Recovery of the dwarf wedgemussel in Canada is considered not feasible at this time. For recovery to be feasible (1) the causeway would have to be re-engineered to permit fish passage (2) the fish host species would have to be re-established in the Petitcodiac system, either by natural processes (American shad and other coastal species are present in the upper Bay of Fundy), or by hatchery supplementation and (3) dwarf wedgemussels from another population or from captivity would have to be reintroduced in numbers adequate to permit establishment of a viable population. It is probable that several thousand adult individuals would be required in the re-established population to ensure demographic viability. Although each of these steps is possible, there are difficulties and uncertainties at each. The species is listed as endangered in the USA, which might constrain numbers of individuals available to support reintroduction.
- 1.1 Species Assessment Information from COSEWIC
- 1.2 Description
- 1.3 Populations and Distribution
- 1.4 Needs of the Dwarf wedgemussel
- 1.5 Threats
- 1.5.1 Description of threats
1.1 Species Assessment Information from COSEWIC
Date of Assessment: May 2000
Common Name: Dwarf wedgemussel
Scientific Name: Alasmidonta heterodon
COSEWIC Status: Extirpated
Reason for designation: This freshwater mussel was previously known in Canada from only one river drainage. It has
disappeared subsequent to the building of a causeway across the river in 1967/68, and has not been found despite intensive systematic searches of its former habitat.
Canadian Occurrence: New Brunswick
COSEWIC Status History: Extirpated by 1968. Designated Extirpated in April 1999. Status re-examined and confirmed
in May 2000. Last assessment based on an existing status report.
The dwarf wedgemussel is a small freshwater mussel that is roughly trapezoidal in shape. Clarke (1981 cited in Hanson and Locke 1999: 3-4) provided the following detailed description of the species:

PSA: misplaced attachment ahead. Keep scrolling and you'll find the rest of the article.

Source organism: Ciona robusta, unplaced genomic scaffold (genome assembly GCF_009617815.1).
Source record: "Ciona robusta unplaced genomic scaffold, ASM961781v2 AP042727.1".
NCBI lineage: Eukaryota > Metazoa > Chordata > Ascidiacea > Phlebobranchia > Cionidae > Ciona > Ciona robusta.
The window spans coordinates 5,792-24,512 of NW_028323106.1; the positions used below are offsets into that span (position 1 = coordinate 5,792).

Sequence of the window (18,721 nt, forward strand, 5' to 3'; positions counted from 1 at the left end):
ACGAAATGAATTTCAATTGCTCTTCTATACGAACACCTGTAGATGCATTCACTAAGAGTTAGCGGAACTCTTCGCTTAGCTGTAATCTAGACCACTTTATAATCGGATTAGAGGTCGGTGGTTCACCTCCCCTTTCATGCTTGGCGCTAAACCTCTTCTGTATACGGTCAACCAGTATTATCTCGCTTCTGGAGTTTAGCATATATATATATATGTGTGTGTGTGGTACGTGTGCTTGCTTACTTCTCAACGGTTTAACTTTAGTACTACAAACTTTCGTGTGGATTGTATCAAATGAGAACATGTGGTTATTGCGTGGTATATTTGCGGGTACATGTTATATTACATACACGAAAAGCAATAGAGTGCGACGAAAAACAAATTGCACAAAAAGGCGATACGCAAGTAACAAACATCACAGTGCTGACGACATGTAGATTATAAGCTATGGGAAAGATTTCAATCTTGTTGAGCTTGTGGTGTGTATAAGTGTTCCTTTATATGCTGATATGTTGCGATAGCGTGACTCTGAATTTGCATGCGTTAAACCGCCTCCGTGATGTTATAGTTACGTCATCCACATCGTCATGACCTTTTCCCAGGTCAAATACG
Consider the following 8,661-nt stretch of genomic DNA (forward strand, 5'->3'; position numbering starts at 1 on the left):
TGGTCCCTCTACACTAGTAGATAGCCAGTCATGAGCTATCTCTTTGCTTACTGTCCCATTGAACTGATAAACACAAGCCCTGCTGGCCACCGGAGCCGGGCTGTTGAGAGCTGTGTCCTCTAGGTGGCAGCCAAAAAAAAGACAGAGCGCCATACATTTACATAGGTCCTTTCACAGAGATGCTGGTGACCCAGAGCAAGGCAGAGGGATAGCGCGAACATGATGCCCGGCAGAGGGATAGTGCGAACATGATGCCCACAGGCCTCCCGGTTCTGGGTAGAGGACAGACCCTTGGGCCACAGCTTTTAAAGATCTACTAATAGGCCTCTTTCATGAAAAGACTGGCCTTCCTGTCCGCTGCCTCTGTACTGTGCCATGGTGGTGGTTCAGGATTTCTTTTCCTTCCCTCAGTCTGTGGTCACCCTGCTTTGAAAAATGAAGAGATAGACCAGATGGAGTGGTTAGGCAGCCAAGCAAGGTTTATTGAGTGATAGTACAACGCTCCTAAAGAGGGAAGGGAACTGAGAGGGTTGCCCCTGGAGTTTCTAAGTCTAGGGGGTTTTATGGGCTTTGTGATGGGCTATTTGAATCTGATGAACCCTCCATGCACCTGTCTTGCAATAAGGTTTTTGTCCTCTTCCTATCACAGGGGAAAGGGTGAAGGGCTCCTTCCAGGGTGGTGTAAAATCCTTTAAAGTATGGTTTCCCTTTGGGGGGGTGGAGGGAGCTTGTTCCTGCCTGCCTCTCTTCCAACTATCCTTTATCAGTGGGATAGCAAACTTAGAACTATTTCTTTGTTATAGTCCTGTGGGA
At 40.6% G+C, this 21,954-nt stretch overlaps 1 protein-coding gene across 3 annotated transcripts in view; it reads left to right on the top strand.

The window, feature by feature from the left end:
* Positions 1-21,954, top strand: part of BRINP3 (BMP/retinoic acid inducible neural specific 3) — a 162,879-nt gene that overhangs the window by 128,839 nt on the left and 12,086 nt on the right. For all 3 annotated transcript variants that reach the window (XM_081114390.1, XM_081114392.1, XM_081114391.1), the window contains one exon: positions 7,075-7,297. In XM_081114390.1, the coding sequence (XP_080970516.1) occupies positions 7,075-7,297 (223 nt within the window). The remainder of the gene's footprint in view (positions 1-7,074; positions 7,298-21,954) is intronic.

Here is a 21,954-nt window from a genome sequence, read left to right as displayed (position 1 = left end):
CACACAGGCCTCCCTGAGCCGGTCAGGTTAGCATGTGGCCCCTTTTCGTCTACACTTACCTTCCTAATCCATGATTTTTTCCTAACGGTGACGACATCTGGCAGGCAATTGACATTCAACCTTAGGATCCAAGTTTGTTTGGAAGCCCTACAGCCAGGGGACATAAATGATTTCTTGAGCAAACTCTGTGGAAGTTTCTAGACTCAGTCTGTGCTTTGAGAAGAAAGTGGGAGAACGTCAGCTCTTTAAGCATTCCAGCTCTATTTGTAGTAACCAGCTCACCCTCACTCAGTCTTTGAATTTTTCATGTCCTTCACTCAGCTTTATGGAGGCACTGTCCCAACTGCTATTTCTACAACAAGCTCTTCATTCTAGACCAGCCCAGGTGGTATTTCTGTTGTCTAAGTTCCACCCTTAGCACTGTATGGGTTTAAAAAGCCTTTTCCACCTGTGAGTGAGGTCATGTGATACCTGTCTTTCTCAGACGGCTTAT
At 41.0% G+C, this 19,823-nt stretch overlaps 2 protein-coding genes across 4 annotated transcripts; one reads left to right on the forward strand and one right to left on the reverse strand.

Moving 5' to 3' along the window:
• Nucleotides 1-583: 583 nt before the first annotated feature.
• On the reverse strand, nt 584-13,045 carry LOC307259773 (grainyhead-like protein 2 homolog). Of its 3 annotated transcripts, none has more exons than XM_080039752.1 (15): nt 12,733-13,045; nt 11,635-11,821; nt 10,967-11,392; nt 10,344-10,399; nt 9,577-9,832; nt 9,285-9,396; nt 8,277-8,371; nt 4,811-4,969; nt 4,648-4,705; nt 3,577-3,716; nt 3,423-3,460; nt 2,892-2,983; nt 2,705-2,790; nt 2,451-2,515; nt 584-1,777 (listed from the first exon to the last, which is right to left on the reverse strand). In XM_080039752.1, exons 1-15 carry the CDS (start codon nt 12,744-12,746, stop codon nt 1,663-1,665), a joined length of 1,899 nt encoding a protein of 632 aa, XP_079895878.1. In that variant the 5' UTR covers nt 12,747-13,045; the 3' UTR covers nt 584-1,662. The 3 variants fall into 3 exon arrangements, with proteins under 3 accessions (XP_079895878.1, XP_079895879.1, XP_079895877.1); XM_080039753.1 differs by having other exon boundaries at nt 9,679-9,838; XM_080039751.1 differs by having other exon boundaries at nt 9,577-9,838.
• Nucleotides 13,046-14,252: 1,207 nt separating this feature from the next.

Shell up to about 45 mm long, 25 mm high, 16 mm wide, and with shell wall about 1 mm thick in the mid anterior region; more or less ovate or trapezoidal, roundly pointed posterio-basally, thin but not unduly fragile, with rounded posterior ridge, and of medium inflation. Females more inflated posteriorly than males. Sculpturing is absent except for lines of growth and beak sculpture. Periostracum is brown or yellowish-brown, and with greenish rays in young or pale-colored specimens. Nacre bluish or silvery white, and iridescent posteriorly. Beak sculpture composed of about 4 curved ridges, which are angular on the posterior slope. Hinge teeth small but distinct; pseudocardinal teeth compressed, 1 or 2 in the right valve and 2 in the left; lateral teeth gently curved and reversed, that is, in most specimens, 2 in the right valve and 1 in the left.
Age and growth of the dwarf wedgemussel are little known. Neither size nor age at maturity has been determined. Aging is difficult because shell erosion in larger animals degrades annuli. Ten-year-old animals have been recorded and ages of 12 to 18 years are theoretically possible. In the Petitcodiac, no individual dwarf wedge mussels were found in 1984, 16 years after construction of the Moncton causeway. This suggests rapid mortality and disappearance of individuals living at the time of causeway construction (thus a relatively short life span), and rapid failure of recruitment.
1.3 Populations and Distribution
The dwarf wedgemussel was historically found at about 70 locations in 15 major drainages from North Carolina to New Brunswick, and has always been considered naturally uncommon or rare throughout this range. The historical distribution (Figure 1) is more or less continuous in the USA from North Carolina to the Connecticut River in Vermont, but there is a substantial range disjunction between the northern occurrence in the USA (Vermont) and the single historic occurrence in the Petitcodiac River (New Brunswick) in Canada. In the USA the species is currently found only in 20 of the 70 historic locations and most populations are considered small or declining (Nedeau 2005). The species was listed as federally endangered under the US Endangered Species Act in 1990.
In Canada the dwarf wedgemussel was restricted to several locations in the Petitcodiac River of New Brunswick, where it was described as “common” based on a 1960 survey. Subsequent surveys in 1984 and 1997/98 did not locate specimens in the Petitcodiac. The species is not known from any other systems draining into the Bay of Fundy, nor from the state of Maine, despite suitable habitat conditions (Nedeau 2005). Because of the range disjunction with US populations, it has been suggested (Nedeau 2005) that the Petitcodiac population originated in a different glacial refugium from US populations and may thus have been genetically isolated from US populations for as long as 50,000 years. Several other mussel species show similar disjunct distributions including the yellow lampmussel (Lampsilis cariosa), tidewater mucket (Ligumia ochracea), brook floater (Alasmidonta varicosa) and eastern lampmussel (Lampsilis radiata).
1.4 Needs of the Dwarf wedgemussel
1.4.1 Habitat and biological needs